The findings showed that female fertility declines with age because genetic damage accumulates in a woman's eggs.
This genetic damage that builds up in older eggs gets passed on to daughters, reducing the quality of their own egg, reports the Guardian.
Importantly, the age of the women's fathers had no significant effect.
"A mother's reproductive age is important not only for herself, but it will determine to a certain extent the chances of her daughter or daughters being infertile," Peter Nagy, from Reproductive Biology Associates in Atlanta, was quoted as saying.
"When we are treating patients close to the age of 40, we are helping them get babies but, at the same time, these children will have a higher risk of becoming infertility patients," he added.
The age of menopause varies, but is typically around 50. The nearer a woman is to menopause when she gives birth, the higher the chance her daughter will have impaired fertility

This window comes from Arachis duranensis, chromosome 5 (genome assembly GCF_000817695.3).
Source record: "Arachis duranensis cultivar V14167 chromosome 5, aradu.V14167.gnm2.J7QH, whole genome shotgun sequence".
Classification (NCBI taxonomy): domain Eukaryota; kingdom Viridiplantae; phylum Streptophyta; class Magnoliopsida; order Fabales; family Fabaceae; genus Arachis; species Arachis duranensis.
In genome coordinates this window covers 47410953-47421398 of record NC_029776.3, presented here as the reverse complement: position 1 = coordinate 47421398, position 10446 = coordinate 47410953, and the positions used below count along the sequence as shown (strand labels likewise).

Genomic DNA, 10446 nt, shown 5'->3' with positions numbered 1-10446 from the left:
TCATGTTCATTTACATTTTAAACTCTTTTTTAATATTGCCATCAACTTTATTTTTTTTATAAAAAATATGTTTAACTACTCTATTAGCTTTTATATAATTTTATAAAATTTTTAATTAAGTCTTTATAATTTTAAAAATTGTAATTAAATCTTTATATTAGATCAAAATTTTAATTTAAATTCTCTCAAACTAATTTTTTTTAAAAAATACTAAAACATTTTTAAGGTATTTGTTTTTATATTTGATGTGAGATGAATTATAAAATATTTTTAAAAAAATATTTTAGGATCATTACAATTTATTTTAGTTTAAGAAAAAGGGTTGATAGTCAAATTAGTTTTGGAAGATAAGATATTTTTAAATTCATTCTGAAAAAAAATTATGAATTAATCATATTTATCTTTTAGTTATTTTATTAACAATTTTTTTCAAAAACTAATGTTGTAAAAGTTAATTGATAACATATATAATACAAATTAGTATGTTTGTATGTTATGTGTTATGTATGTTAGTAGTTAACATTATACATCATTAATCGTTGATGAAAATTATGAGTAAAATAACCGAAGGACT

The researchers, presenting the results at the American Society of Reproductive Medicine in New Orleans, said it was too early to predict the impact of the effect.
However, they fear the trend for couples to put off starting families until their mid-30s and beyond will see increasing numbers of young women needing fertility treatment simply because they were born to older mothers.
In the study, women who had on average slightly younger parents, with fathers aged 28.2 and mothers aged 25.7 became pregnant, while women, whose parents were on average 31.9 and 28.2, failed to get pregnant
Further, women who failed to conceive were born to mothers who were on average five years closer to the menopause.
They were born when their mothers were an average of 19.6 years away from the menopause, compared with 24.7 years for women who did get pregnant.